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Mutat Res. 2015 Jul;777:91-100. doi: 10.1016/j.mrfmmm.2015.04.008. Epub 2015 Apr 17.

The genetic consequences of paternal acrylamide exposure and potential for amelioration.

Author information

1
Reproductive Science Group, School of Environmental and Life Sciences, University of Newcastle, Callaghan, New South Wales 2308, Australia.
2
Reproductive Science Group, School of Environmental and Life Sciences, University of Newcastle, Callaghan, New South Wales 2308, Australia; The Australian Research Council Centre of Excellence in Biotechnology and Development, Callaghan, New South Wales 2308, Australia; The Priority Research Centres for Reproductive Sciences and Chemical Biology, University of Newcastle, Callaghan, New South Wales 2308, Australia. Electronic address: shaun.roman@newcastle.edu.au.

Abstract

Acrylamide is a toxin that humans are readily exposed to due to its formation in many carbohydrate rich foods cooked at high temperatures. Acrylamide is carcinogenic, neurotoxic and causes reproductive toxicity when high levels of exposure are reached in mice and rats. Acrylamide induced effects on fertility occur predominantly in males. Acrylamide exerts its reproductive toxicity via its metabolite glycidamide, a product which is only formed via the cytochrome P450 detoxifying enzyme CYP2E1. Glycidamide is highly reactive and forms adducts with DNA. Chronic low dose acrylamide exposure in mice relevant to human exposure levels results in significantly increased levels of DNA damage in terms of glycidamide adducts in spermatocytes, the specific germ cell stage where Cyp2e1 is expressed. Since cells in the later stages of spermatogenesis are unable to undergo DNA repair, and this level of acrylamide exposure causes no reduction in fertility, there is potential for this damage to persist until sperm maturation and fertilisation. Cyp2e1 is also present within epididymal cells, allowing for transiting spermatozoa to be exposed to glycidamide. This could have consequences for future generations in terms of predisposition to diseases such as cancer, with growing indications that paternal DNA damage can be propagated across multiple generations. Since glycidamide is the major contributor to DNA damage, a mechanism for preventing these effects is inhibiting the function of Cyp2e1. Resveratrol is an example of an inhibitor of Cyp2e1 which has shown success in reducing damage caused by acrylamide treatment in mice.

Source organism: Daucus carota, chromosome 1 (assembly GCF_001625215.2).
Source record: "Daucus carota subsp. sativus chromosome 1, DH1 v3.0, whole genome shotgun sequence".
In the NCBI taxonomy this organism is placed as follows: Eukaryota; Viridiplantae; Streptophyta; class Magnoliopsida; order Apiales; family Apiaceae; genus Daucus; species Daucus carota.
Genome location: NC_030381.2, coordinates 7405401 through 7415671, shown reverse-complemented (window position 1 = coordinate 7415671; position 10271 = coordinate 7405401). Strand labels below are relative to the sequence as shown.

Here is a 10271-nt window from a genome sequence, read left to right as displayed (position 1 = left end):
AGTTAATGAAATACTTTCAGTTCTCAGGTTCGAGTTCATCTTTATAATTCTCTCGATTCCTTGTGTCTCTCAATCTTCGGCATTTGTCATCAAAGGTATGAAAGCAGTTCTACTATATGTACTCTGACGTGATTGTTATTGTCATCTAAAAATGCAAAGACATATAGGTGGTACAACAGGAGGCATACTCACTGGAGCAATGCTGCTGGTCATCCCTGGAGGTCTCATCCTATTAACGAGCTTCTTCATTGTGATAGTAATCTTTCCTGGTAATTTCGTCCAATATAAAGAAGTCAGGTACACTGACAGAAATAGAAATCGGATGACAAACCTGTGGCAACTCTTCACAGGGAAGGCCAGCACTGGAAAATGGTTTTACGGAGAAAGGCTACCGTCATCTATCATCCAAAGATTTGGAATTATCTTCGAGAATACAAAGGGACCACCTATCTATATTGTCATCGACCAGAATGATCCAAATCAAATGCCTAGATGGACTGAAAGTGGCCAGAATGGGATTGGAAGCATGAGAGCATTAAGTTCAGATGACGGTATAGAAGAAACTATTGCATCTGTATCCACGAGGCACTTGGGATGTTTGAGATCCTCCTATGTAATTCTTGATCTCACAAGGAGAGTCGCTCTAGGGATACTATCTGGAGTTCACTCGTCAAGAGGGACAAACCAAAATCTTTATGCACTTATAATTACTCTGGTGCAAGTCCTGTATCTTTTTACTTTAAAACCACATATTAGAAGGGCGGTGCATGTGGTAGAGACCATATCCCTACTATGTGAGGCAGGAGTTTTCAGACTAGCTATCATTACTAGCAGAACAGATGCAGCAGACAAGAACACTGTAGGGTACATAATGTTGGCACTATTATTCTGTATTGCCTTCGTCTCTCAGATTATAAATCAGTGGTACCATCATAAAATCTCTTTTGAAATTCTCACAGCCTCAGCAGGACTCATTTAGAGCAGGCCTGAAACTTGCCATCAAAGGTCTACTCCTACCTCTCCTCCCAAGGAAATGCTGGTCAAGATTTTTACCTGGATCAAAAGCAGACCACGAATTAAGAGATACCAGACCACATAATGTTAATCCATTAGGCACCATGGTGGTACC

KEYWORDS:

Cyp2e1; Genotoxin; Glycidamide; Resveratrol; Spermatocyte; Testis

PMID:
25989052
DOI:
10.1016/j.mrfmmm.2015.04.008
[Indexed for MEDLINE]

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